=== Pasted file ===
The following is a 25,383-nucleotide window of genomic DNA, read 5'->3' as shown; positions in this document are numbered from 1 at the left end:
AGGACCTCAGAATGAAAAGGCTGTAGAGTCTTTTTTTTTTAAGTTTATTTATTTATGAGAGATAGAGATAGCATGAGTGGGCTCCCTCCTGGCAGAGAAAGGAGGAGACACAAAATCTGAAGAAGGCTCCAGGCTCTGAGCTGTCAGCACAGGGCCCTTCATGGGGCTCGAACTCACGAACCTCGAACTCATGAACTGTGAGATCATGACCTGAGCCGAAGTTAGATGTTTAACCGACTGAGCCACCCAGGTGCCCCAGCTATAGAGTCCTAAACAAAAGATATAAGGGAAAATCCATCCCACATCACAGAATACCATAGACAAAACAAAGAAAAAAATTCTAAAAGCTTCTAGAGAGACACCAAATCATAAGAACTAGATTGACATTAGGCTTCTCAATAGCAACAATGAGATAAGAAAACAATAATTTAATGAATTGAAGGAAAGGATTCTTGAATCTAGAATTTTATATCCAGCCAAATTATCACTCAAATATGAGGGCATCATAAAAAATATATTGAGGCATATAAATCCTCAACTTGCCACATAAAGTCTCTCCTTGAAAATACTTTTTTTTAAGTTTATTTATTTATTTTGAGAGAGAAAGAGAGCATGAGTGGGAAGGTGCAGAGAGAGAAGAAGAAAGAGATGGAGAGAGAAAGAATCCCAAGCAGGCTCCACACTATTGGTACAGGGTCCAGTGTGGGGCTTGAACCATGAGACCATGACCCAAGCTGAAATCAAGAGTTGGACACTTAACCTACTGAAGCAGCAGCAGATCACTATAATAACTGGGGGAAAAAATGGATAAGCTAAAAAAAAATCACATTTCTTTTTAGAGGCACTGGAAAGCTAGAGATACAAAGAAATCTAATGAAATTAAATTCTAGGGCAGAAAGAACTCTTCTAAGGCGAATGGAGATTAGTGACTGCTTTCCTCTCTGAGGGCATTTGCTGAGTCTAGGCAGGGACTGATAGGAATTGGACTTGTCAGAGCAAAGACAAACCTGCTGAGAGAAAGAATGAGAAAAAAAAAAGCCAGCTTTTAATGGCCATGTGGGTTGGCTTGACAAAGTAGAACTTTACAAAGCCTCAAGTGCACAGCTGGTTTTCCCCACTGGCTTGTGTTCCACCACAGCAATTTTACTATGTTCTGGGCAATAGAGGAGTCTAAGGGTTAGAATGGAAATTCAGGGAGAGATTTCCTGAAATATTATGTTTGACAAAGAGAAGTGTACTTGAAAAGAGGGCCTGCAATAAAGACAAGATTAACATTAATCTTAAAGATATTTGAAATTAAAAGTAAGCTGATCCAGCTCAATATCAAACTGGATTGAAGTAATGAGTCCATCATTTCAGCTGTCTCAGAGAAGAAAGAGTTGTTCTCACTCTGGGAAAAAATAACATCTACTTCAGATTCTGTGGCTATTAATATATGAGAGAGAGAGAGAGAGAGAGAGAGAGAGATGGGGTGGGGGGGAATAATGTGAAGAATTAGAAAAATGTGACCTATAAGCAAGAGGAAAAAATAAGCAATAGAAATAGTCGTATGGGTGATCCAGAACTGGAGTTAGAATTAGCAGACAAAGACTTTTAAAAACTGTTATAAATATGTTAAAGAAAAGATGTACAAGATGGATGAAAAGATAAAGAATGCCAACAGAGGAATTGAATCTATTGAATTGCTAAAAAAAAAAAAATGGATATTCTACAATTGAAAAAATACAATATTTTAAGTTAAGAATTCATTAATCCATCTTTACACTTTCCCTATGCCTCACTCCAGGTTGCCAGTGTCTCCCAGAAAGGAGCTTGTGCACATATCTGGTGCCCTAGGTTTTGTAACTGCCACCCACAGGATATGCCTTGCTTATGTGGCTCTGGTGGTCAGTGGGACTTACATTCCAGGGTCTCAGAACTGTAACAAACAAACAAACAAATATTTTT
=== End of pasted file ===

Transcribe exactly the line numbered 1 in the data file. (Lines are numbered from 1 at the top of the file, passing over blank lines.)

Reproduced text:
The following is a 25,383-nucleotide window of genomic DNA, read 5'->3' as shown; positions in this document are numbered from 1 at the left end: